The other night, I and a Twitter friend, Jo Carroll, were talking about writing groups, and came up with the idea of doing a dual blog post about the groups we're involved with. First, here's Jo:
This post has grown out of a twitter-chat: we were wittering about our groups and it was clear that we both value them, but they are organised differently.
Which got me wondering whether it's the structure of a group that matters, or the fact that it is an opportunity to work collectively with people we trust.
I go to a group that used to call itself a Life Writing Group. It is organised by a woman who also teaches with the OU; she brings and exercise or two, gives us homework, and generally keeps us in order. A year or so ago we spent a lot of time talking about memory and how to reframe that into something literate. We laughed (and wept a little) and wrote some wonderful pieces.
We've grown, over the year. While the structure of the group is the same, and some of us are still working almost entirely on memoir, others have branched out into fiction - both short stories and novels - and others into poetry. We've been submitting work all over the place, and even the sniff of success is celebrated with cake.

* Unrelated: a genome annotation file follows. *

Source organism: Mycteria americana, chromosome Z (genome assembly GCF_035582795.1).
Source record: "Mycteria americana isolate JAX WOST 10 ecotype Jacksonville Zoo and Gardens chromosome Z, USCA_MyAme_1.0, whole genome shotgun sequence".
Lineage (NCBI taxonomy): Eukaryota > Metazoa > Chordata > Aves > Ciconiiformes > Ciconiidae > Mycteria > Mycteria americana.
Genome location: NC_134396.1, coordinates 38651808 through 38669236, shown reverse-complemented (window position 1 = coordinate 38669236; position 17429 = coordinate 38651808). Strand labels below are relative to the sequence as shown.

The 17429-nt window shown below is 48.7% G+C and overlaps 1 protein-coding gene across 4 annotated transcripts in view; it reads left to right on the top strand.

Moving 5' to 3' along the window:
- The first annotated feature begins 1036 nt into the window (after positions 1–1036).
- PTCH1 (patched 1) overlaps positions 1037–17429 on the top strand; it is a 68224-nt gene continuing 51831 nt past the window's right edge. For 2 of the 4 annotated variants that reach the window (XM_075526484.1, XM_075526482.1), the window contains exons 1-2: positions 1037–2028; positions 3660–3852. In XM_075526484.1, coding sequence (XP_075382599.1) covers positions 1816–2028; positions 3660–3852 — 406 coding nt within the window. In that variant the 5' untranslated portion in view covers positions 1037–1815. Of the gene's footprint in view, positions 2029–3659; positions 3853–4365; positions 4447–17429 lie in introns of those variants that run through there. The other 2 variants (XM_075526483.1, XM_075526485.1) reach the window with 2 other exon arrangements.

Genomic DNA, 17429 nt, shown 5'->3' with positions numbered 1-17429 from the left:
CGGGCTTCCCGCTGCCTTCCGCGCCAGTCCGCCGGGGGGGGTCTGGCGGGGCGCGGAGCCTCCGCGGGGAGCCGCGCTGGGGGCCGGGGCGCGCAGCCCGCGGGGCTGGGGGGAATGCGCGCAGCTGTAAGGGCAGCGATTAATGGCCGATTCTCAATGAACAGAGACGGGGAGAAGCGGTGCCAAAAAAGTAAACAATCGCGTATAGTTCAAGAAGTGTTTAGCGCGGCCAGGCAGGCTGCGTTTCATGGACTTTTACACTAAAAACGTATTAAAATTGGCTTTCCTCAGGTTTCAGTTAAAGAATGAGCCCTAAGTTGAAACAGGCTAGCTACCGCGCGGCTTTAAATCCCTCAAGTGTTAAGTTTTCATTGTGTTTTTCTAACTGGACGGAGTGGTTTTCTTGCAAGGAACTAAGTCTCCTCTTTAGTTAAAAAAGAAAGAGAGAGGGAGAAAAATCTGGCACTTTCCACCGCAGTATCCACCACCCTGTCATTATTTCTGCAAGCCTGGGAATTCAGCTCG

It is the writing highlight of my week (yes, every week, during term time.)
I, meanwhile, have a very different experience. As well as being an author, I have a day job in a library, where I’ve been supporting and coordinating an adult writing group for around 3 years now. The group started out as a wellbeing group, run by another writer, and I took it over when her sessions finished.
We meet monthly, and there is a wide range of ages and interests. So often, people don’t have a space in their lives where they can be creative, so this group aims to give them that. Our main focus is on having fun and trying out new things. The sessions usually consist of short exercises which members can interpret however they want, but there is no pressure to take part if a particular exercise doesn’t inspire, and you don’t have to share your work if you don’t want to.
Alongside the adult group, I run a group for 9-14 year-olds which has been going for around a year now. It follows basically the same format as the adult group, and it’s amazing how well many of the exercises we do suit both groups! And of course, we always have chocolate – it’s essential writing fuel!
What about you? Are you in a writing group? How does it work, and what do you do? Tell us in the comments below!